Homeowners play a key role helping to solve the sewage overflow issue. It is the homeowner's responsibility to fix any improper connections to the sanitary sewer line such as downspouts, driveway drains and groundwater sump pumps. Homeowners must also maintain and/or repair their house lateral.
In some communities, the homeowner is responsible for the portion of the lateral extending from the home to the property line (right of way) and the municipality is responsible for the remaining portion that runs from the property line to the main sewer connection in the street. In other communities, homeowners are responsible for the entire length of the lateral from the home to the main sewer line connection in the street. You should check with your local community before doing significant maintenance on your sewer lateral to determine your responsibility.
House laterals often can become deteriorated due to age or settling as well as clogged with tree roots. It's important for homeowners to have their lateral checked for leaks that can allow groundwater to seep into the system or for clogged areas that can slow the flow of wastewater from your home, or cause a back-up of sewage into your basement.
If an improper connection is detected, the homeowner must disconnect the problem area and drain the stormwater onto the ground, into a drainage ditch, into the storm sewer line or into a green infrastructure solution, such as a rain barrel or rain garden. It is recommended that you contact a licensed plumber to correct the problem.
Additional Ways the Homeowner can Help
Protecting our waterways is the responsibility of all individuals. In addition to disconnecting improper connections to the sewer system, it is also important to remember that:
- Fixing the regional sewer overflow problem potentially could cost billions of dollars and it will require your support. You can expect to pay higher sewage rates over the coming years as municipalities work to comply with an EPA administrative consent order to begin fixing the problem.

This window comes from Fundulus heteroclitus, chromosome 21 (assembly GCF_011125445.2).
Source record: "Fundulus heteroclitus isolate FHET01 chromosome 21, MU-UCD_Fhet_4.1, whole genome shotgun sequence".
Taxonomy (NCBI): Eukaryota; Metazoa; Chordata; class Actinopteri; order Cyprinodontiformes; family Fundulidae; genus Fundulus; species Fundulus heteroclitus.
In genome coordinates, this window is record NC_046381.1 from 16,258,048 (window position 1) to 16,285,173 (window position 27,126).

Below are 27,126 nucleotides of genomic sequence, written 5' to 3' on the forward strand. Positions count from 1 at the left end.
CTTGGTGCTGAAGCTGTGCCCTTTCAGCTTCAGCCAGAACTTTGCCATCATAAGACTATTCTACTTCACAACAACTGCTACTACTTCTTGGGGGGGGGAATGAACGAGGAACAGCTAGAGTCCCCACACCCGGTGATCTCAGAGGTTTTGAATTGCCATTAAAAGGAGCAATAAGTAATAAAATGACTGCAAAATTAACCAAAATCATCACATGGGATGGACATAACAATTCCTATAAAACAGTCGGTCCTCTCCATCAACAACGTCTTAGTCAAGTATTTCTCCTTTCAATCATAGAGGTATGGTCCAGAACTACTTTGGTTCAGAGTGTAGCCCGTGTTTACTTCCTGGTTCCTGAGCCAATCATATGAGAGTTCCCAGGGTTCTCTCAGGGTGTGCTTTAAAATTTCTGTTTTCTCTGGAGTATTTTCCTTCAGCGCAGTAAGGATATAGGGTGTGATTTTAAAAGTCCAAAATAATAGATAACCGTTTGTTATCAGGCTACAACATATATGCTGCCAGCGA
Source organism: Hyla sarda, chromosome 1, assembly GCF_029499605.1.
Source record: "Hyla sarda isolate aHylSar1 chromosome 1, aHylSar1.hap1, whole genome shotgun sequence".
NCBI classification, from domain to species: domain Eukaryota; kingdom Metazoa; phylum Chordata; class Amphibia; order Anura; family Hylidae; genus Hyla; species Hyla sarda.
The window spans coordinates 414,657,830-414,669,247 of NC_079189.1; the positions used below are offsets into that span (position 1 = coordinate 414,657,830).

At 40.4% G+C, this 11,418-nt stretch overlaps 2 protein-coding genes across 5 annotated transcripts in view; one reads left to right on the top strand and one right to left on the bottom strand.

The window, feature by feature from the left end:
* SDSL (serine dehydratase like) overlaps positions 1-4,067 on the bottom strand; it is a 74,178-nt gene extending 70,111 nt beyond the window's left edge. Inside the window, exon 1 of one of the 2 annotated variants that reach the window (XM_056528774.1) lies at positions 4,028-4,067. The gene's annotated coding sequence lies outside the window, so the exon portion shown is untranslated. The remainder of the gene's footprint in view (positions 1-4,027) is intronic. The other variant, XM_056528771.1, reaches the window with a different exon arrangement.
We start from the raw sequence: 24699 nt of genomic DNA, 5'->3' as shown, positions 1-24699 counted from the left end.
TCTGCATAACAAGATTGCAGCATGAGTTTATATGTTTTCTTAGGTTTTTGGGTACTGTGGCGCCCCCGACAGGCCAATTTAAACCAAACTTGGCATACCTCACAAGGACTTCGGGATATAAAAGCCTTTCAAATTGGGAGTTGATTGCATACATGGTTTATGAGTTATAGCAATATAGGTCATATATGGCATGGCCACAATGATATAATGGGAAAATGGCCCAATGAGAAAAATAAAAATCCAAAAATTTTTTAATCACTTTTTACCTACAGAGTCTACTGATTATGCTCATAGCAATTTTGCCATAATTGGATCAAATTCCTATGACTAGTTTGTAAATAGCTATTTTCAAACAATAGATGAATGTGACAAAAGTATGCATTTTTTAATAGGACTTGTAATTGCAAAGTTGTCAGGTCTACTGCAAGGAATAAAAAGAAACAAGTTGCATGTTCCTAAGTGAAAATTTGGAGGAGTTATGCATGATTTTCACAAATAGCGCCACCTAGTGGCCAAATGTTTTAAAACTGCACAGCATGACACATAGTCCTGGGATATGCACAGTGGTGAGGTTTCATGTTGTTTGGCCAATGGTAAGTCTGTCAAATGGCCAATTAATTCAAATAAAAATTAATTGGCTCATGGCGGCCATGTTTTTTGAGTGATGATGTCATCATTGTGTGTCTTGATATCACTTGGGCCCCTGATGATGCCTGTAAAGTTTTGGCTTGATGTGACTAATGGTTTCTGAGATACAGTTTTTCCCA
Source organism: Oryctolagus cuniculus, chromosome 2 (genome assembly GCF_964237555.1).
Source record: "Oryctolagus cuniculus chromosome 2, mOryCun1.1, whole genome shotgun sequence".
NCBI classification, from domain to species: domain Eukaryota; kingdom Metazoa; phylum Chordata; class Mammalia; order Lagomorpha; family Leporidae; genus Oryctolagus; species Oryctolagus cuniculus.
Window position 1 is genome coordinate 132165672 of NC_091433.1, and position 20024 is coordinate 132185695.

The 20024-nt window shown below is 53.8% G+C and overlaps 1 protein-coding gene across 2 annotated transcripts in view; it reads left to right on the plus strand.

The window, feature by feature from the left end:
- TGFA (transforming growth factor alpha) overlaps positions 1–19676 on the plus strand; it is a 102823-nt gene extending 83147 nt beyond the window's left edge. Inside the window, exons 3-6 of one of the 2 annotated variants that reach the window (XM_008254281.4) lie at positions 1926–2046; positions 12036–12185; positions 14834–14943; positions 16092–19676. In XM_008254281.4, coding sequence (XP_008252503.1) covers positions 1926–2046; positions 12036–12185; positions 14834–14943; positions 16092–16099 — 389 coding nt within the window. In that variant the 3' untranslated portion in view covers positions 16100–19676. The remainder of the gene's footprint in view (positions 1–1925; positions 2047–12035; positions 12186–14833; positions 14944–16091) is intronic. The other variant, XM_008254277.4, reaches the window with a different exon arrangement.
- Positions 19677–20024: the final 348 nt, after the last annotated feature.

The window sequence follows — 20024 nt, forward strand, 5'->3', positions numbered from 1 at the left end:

- Conserving water is one way to lower your overall utility bill as well as to help reduce the flow being transported to the sewer treatment facility. Some ways to conserve water in your home include:
- Install low-flow toilets, which use less water for flushing or place a brick or sand-filled plastic bottle in your toilet tank to decrease the water used per flush
- Take shorter showers and/or install a low-flow showerhead.
- Turn water off when shaving, brushing your teeth and washing your hands. Only turn it back on when needed.
- When using a dishwasher, run only full loads and use shorter cycles when possible. If hand washing, rinse sparingly or fill a second sink basin for rinsing.
- Wash full loads of laundry whenever possible or use a lower water volume setting for small loads.
- Remember that chemicals you use in your lawn and garden affect our rivers and streams as well. When it rains, pesticides and other chemicals will be washed into the stormwater system and deposited directly into our rivers. If necessary, use only toxic-free home and garden products.
- Wash your car at a commercial self-car wash that recycles wash water. If you do wash your car at home, wash it on the lawn to keep soapy water from flowing into the storm drain. Don't leave the hose running continuously.
- Water your lawn and garden in the morning when less water is lost to evaporation, and limit it to one hour a week (Healthy grass only needs about 1 inch of water a week.). Keep the grass cut at about 2.5-3 inches so it doesn't dry out as quickly.
- Redirect your downspouts so that the rain soaks into your yard or garden, rather than running down the driveway or into the street.
- Consider installing a rain barrel to help capture and store rainwater that can be used on your lawn and garden. Rain barrels are a basic green infrastructure tool for homeowners.
- Plant trees and other vegetation to help reduce stormwater run-off by allowing rainwater to soak into the ground.